I expect the economic chart to begin heading upward again once the crisis is over. People love to travel around the world and I’m confident that the first thing they’ll do once things improve is to resume their bucket list plans. Similarly, most people nowadays love eating out, so there will be a huge surge in the number of customers going back to their favorite restaurants and cafes once they reopen. But we must also bear in mind that there will be a definite change in behavior, such as people preferring to avoid crowded places and expecting hand sanitizers to be readily available, so outlets and institutions will have to maintain the highest standards to keep their customers satisfied. While the situation is challenging right now, we must remain optimistic and have trust in the government that the situation will improve.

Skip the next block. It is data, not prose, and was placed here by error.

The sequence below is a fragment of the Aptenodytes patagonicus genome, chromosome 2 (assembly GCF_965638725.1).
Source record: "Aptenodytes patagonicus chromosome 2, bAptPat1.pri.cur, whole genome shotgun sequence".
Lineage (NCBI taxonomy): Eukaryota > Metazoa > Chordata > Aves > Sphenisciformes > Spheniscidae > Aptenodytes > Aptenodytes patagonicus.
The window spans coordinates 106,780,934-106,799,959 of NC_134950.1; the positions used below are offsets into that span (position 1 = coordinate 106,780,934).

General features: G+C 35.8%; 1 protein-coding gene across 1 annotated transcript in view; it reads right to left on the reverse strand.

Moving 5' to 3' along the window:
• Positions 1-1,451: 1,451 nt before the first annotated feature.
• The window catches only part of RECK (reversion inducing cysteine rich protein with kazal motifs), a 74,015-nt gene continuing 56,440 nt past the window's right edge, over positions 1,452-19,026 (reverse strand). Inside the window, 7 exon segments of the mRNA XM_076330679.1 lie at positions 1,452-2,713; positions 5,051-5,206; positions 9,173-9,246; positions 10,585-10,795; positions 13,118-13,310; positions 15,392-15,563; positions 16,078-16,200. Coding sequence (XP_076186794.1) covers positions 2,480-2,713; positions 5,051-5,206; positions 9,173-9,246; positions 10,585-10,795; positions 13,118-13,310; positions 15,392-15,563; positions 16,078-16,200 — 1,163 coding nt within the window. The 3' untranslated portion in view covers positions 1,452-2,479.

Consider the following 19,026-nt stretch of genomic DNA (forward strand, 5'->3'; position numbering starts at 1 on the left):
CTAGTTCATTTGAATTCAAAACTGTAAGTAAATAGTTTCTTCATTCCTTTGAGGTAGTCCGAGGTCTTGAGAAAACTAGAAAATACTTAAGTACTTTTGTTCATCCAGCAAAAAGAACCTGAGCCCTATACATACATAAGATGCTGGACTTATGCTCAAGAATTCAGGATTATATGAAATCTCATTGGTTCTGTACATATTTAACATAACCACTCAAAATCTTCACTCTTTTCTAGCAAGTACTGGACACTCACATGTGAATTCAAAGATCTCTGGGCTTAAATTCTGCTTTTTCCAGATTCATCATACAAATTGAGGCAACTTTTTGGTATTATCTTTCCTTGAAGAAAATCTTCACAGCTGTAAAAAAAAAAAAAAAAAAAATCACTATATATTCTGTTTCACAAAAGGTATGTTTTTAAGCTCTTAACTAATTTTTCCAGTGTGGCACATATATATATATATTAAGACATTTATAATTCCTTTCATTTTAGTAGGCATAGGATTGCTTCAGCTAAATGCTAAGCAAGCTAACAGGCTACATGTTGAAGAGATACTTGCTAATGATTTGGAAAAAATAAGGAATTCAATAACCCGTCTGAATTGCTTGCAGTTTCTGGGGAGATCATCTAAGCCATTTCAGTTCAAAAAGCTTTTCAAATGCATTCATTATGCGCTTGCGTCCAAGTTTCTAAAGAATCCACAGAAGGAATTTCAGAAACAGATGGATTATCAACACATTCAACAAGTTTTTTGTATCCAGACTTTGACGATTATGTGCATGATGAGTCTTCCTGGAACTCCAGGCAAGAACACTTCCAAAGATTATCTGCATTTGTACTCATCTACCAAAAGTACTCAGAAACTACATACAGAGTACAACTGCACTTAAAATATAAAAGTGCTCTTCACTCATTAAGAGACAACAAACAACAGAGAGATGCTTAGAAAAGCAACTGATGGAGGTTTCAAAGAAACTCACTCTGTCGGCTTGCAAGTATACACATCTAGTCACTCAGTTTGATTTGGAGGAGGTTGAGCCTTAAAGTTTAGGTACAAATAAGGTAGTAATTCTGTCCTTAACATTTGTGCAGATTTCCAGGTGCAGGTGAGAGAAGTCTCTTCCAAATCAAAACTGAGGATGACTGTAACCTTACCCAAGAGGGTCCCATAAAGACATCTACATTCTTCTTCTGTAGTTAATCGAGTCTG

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Abdul Kader Saadi, managing director and owner of Glee Hospitality Solutions, breaks down the regional market in the wake of this crisis

What is the global impact of the Coronavirus on the hospitality sector?